George Aki

Aki’s reasons for joining the 442nd were mixed. He remembered being “cooped up within one square mile, surrounded by barbed wire and guards.” Although other Japanese in the camp were angry at the U.S. government for imprisoning them and thus denounced him, Aki’s view was more nuanced. He saw himself as an American and decided that if other young men from the camp were willing to go to war, it was his duty to join them. Aki enlisted in 1943, passed an examination and was sent to the Army Chaplains School at Harvard University. He was the last of the three Nisei ministers who served the 100th/442nd.

Aki was soon in close contact with Hawaii Nisei in the 442nd, whom he referred to as “Islanders.” In order to communicate with them, he learned Pidgin English, the multiethnic English spoken by so many in Hawaii. While Chaplains Yamada and Higuchi deployed to Europe with most of the 442nd soldiers, Aki remained behind at Camp Shelby.

In March 1944, Aki was sent to Fort McClellan, Alabama, to help the young men being trained as replacement troops for the 442nd. In addition to his duties as chaplain, Aki helped the men and their wives find accommodations so they could spend some time together before the soldiers left for war. In the segregated South, he remembers calling on every hotel in Anniston, Alabama, before finding one that was willing to take in a young Nisei couple.

In January 1945, Chaplain Aki was sent to Italy to replace Chaplain Israel Yost, who had served with the 100th Infantry Battalion from their first days in combat. Battalion records indicate that Aki joined the 100th on July 8, 1945.

Chaplain Aki spent much of his time visiting soldiers in hospitals and identifying those 100th/442nd men who had been killed in action from their dog tags, as they had been buried in battlefields without formal identification. He later wrote that it was depressing to see so many dead — men who had “died alone, in agony in a strange land.” Over and over, he asked himself what motivated these young men to die for a country that had sent their families to internment camps.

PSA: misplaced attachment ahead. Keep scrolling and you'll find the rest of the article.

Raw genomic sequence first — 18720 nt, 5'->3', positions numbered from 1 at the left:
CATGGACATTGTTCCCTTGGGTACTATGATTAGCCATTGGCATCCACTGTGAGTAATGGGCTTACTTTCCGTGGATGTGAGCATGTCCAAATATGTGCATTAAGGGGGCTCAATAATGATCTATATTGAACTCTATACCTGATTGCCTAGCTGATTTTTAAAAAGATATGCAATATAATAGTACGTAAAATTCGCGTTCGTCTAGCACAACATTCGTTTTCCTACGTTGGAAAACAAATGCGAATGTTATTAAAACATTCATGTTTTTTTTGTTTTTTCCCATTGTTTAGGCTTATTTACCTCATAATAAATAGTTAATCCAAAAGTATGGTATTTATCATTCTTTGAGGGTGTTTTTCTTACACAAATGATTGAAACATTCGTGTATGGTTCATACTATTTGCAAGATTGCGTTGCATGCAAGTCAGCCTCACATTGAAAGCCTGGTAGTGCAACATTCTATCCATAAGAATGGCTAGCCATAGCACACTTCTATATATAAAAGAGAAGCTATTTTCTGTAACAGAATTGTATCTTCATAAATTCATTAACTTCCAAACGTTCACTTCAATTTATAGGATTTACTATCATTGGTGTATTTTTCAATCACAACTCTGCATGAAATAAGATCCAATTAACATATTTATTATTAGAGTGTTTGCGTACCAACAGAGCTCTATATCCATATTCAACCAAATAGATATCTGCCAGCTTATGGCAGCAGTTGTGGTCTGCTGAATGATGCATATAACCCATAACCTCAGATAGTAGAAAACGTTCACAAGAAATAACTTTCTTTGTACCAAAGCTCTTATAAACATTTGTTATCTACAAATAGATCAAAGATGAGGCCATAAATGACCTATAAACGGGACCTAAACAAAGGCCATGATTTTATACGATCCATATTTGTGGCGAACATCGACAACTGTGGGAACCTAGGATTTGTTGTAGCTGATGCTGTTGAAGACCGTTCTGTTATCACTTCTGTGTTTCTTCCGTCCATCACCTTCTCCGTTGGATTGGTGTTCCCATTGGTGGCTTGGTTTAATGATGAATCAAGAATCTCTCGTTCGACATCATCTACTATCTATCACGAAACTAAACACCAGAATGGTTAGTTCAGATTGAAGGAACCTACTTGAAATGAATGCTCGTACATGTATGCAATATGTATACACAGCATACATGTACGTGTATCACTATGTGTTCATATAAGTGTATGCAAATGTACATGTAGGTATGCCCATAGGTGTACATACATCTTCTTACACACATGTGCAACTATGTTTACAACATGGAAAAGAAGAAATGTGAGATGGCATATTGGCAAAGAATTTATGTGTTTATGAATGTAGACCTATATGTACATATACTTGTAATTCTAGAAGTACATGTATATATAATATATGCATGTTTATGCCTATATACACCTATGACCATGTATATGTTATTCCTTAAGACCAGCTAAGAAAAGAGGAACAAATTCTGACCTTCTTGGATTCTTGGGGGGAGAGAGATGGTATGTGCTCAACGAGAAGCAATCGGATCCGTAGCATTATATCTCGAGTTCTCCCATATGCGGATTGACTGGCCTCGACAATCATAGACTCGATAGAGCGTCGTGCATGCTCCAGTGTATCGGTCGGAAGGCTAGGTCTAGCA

In 1946, Chaplain Aki was discharged from the Army at the rank of major. Exhausted and emotionally drained, he returned to Fresno.

Aki returned to active ministry in 1947, serving first in Fresno and then Chicago before returning to the warm climate of Southern California in 1960. In 1968, after the assassination of civil rights leader Dr. Martin Luther King Jr., Aki joined a scholarship program for disadvantaged youth, helping to shape its mission in broadening the list of eligible recipients. One of the scholarships is named in his honor. He also advocated for fair housing and community counseling. Aki became a community leader, urging people of all races and ethnicities to overcome their prejudices and embrace tolerance for others.

After retiring in 1981, the Akis lived in Japan for a year, visiting Misaki’s family and Aki’s ancestral village. When they returned to the United States, they moved into Pilgrim Place, a facility for retired Christian clergy in Claremont, California, where Aki, at age 96, still resided in February 2011.

by Michael Markrich

Michael Markrich is a Honolulu-based researcher, writer and editor, who co-edited the memoirs of Chaplain Israel Yost with Yost’s eldest daughter, Monica. “Combat Chaplain: The Personal Story of the World War II Chaplain of the Japanese American 100th Battalion,” was published by the University of Hawaii Press in 2006.

Additional Notes:

In 2011 the Congressional Gold Medal was awarded to the 100th Infantry Battalion, the 442nd Regimental Combat Team and the Japanese American men who served in the Military Intelligence Service during World War II. It is the nation’s highest civilian medal and is awarded by act of Congress. On December 23, 2012, the 98 year old Reverend Aki received a replica of the medal at a small ceremony in the retirement facility where he lives in southern California. Two 442nd veterans and the reverend’s son presented him with the medal.

Reverend Aki celebrated his 100th birthday with family and friends on September 13, 2014. An article appeared in the Los Angeles Japanese Daily News, Rafu Shimpo:

On July 4, 2018, Reverend Aki passed away, a few months short of his 104th birthday.